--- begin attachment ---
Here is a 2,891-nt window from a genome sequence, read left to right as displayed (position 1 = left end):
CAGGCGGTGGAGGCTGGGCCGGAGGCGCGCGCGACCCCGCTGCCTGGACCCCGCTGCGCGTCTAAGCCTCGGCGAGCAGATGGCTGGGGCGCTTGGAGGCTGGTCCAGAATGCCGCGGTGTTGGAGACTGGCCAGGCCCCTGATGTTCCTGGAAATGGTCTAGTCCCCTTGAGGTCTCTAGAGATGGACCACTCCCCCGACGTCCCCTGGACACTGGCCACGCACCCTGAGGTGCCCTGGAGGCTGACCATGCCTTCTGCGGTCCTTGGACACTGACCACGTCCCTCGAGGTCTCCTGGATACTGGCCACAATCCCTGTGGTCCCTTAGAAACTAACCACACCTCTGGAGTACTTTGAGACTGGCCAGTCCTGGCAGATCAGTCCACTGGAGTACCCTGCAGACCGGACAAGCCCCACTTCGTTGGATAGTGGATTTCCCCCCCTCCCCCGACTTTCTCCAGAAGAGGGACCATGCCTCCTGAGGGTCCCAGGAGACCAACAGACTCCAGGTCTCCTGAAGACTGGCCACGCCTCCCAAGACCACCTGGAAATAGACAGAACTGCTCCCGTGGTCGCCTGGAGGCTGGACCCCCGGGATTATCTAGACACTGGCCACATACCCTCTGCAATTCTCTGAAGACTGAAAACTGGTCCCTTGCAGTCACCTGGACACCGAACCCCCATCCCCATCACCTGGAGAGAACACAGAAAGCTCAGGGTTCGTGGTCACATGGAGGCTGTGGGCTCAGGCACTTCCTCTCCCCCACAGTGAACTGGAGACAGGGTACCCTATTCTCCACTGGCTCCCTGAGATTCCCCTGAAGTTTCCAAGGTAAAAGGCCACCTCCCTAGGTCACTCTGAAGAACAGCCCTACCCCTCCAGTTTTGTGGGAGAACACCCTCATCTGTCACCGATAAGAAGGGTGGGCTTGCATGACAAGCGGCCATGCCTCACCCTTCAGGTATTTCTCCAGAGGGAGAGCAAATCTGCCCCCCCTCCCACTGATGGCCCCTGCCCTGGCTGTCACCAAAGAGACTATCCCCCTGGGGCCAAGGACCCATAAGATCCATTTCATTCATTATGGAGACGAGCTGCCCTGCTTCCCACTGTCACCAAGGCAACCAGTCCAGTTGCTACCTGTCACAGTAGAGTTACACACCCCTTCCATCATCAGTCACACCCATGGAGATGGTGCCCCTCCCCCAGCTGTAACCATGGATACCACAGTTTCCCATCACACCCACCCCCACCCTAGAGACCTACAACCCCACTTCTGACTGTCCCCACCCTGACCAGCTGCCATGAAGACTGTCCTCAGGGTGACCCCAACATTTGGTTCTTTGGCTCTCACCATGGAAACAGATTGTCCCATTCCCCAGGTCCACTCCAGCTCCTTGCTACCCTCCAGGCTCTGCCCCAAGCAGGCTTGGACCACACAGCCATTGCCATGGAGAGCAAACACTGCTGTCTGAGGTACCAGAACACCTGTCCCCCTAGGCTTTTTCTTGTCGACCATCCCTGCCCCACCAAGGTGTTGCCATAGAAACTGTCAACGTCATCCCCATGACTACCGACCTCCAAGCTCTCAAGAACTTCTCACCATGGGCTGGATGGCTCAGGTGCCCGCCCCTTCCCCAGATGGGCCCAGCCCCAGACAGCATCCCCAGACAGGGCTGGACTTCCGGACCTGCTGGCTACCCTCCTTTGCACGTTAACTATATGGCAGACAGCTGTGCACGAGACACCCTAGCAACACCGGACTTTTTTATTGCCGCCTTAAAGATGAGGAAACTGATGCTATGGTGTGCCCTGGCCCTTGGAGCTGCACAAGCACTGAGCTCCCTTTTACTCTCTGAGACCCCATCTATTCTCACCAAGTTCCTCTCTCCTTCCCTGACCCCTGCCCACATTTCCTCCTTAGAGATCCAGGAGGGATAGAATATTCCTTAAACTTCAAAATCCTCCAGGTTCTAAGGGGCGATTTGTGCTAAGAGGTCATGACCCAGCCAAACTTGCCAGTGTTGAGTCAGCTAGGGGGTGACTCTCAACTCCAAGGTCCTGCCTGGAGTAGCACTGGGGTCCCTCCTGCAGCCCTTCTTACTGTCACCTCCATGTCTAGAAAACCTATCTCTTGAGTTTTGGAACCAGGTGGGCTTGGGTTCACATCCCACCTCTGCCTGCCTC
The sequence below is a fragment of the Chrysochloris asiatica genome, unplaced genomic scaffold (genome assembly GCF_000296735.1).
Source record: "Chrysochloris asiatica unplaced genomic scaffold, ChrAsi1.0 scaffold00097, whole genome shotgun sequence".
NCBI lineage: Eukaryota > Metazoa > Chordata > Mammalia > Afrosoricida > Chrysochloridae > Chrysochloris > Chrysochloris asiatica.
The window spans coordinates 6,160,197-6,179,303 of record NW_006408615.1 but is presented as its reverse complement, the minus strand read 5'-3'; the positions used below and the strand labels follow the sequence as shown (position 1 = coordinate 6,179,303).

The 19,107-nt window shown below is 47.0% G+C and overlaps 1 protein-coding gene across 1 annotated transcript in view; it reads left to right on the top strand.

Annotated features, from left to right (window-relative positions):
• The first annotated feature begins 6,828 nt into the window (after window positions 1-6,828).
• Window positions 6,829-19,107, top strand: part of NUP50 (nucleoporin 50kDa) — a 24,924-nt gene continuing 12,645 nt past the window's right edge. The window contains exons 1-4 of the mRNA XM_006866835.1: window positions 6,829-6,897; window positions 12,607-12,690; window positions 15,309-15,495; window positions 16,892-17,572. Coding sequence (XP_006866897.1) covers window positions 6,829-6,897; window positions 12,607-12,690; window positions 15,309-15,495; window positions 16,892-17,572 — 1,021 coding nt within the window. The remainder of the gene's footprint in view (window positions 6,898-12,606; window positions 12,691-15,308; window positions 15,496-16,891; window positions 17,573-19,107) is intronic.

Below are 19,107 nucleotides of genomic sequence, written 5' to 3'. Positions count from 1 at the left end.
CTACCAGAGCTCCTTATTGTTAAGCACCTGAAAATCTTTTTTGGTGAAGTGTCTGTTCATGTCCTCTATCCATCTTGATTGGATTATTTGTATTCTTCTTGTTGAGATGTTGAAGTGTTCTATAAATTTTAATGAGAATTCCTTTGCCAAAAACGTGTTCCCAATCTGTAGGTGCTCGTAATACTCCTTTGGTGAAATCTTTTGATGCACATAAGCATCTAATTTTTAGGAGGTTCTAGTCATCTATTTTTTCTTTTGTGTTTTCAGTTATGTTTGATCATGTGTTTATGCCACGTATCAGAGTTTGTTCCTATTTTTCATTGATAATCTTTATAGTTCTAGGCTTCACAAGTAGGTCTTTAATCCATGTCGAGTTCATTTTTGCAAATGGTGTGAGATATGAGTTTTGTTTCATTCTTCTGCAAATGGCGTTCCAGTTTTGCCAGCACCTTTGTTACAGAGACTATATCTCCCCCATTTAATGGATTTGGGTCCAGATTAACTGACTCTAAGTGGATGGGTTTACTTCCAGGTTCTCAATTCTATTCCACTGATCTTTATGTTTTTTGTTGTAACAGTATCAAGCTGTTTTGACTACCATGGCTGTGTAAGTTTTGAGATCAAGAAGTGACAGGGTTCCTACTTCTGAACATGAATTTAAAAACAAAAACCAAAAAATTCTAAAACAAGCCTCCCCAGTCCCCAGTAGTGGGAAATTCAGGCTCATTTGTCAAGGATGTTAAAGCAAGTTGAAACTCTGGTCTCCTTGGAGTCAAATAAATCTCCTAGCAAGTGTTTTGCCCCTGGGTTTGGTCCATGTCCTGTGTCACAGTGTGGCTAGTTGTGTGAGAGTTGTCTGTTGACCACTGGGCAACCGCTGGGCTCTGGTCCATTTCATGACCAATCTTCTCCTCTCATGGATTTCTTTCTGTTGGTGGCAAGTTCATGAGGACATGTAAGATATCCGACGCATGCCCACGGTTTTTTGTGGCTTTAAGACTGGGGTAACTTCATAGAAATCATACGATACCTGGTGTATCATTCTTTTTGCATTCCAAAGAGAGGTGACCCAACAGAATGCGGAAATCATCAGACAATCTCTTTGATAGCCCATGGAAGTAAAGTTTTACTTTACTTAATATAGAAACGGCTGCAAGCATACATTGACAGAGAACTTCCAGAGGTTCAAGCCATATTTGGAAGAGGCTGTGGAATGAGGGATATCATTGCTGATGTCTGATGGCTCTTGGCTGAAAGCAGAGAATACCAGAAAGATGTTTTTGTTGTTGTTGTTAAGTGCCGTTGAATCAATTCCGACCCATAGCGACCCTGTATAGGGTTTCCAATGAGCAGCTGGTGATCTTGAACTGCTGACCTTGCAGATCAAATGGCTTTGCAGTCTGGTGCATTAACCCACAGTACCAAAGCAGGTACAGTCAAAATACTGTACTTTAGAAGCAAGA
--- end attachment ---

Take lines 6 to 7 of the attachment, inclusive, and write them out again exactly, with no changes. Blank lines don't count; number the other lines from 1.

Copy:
The window spans coordinates 6,160,197-6,179,303 of record NW_006408615.1 but is presented as its reverse complement, the minus strand read 5'-3'; the positions used below and the strand labels follow the sequence as shown (position 1 = coordinate 6,179,303).

The 19,107-nt window shown below is 47.0% G+C and overlaps 1 protein-coding gene across 1 annotated transcript in view; it reads left to right on the top strand.